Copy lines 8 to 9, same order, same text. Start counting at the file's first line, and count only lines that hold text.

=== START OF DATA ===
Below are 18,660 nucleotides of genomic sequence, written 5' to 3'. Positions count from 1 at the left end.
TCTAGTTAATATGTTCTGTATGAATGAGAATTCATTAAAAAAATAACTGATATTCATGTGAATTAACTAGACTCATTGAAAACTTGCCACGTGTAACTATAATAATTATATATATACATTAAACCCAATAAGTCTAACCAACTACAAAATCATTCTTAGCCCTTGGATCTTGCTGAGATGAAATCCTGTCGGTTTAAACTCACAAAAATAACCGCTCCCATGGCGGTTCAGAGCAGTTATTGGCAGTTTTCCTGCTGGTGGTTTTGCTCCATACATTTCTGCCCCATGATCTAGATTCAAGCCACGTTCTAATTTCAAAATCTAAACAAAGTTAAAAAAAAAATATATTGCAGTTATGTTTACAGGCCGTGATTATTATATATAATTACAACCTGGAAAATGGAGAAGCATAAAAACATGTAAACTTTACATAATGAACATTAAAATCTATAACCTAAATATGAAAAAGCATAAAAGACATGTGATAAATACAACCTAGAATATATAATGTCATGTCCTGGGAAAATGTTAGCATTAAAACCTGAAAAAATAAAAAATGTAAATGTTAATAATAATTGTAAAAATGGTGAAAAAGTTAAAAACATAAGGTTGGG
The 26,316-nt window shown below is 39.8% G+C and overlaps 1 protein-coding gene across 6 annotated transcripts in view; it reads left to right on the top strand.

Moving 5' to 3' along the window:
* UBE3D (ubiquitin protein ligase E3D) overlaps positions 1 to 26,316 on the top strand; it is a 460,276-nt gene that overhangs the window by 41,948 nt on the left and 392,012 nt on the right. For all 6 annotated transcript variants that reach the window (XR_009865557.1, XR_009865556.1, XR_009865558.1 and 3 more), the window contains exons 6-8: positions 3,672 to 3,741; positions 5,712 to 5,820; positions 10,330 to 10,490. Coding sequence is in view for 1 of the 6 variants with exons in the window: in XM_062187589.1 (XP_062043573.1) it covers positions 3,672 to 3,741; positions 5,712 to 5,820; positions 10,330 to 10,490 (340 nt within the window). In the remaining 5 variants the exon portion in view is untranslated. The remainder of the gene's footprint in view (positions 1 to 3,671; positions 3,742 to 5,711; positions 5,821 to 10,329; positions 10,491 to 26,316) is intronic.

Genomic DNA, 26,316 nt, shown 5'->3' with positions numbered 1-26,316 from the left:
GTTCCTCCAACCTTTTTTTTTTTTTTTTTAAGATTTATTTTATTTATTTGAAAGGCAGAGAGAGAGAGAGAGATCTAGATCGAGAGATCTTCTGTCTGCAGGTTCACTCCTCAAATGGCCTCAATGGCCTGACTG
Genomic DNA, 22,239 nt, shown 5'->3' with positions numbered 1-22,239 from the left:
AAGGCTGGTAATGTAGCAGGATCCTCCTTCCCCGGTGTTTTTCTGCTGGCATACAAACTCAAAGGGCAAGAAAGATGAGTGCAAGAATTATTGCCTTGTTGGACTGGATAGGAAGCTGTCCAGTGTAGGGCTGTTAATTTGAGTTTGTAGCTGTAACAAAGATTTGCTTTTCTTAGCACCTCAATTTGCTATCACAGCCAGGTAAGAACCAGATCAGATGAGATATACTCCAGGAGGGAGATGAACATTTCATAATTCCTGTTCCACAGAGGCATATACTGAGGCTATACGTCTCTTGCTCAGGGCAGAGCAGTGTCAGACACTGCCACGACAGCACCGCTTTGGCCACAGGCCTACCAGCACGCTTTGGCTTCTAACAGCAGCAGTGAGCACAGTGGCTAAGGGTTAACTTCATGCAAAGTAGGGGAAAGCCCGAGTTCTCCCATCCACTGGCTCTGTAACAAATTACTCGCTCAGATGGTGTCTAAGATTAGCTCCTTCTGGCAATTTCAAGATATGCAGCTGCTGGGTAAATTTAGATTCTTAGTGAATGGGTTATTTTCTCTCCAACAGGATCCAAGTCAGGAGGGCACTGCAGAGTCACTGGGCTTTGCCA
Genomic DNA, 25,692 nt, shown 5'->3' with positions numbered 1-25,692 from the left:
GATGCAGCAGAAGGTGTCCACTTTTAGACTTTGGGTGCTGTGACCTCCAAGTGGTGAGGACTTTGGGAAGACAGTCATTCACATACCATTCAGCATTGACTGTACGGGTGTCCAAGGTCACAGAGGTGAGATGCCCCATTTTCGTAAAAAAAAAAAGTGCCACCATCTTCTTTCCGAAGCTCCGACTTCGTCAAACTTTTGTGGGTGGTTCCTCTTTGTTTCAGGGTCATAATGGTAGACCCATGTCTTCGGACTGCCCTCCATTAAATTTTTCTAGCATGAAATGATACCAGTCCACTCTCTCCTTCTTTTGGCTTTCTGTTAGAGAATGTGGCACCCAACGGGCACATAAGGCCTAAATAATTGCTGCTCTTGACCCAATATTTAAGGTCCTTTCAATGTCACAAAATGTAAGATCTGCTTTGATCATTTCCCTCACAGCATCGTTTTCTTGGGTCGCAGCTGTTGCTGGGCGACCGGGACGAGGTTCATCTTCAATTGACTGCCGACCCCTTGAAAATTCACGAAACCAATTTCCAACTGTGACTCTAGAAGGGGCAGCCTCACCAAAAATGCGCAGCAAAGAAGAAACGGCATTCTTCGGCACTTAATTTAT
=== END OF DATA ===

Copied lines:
Genomic DNA, 22,239 nt, shown 5'->3' with positions numbered 1-22,239 from the left:
AAGGCTGGTAATGTAGCAGGATCCTCCTTCCCCGGTGTTTTTCTGCTGGCATACAAACTCAAAGGGCAAGAAAGATGAGTGCAAGAATTATTGCCTTGTTGGACTGGATAGGAAGCTGTCCAGTGTAGGGCTGTTAATTTGAGTTTGTAGCTGTAACAAAGATTTGCTTTTCTTAGCACCTCAATTTGCTATCACAGCCAGGTAAGAACCAGATCAGATGAGATATACTCCAGGAGGGAGATGAACATTTCATAATTCCTGTTCCACAGAGGCATATACTGAGGCTATACGTCTCTTGCTCAGGGCAGAGCAGTGTCAGACACTGCCACGACAGCACCGCTTTGGCCACAGGCCTACCAGCACGCTTTGGCTTCTAACAGCAGCAGTGAGCACAGTGGCTAAGGGTTAACTTCATGCAAAGTAGGGGAAAGCCCGAGTTCTCCCATCCACTGGCTCTGTAACAAATTACTCGCTCAGATGGTGTCTAAGATTAGCTCCTTCTGGCAATTTCAAGATATGCAGCTGCTGGGTAAATTTAGATTCTTAGTGAATGGGTTATTTTCTCTCCAACAGGATCCAAGTCAGGAGGGCACTGCAGAGTCACTGGGCTTTGCCA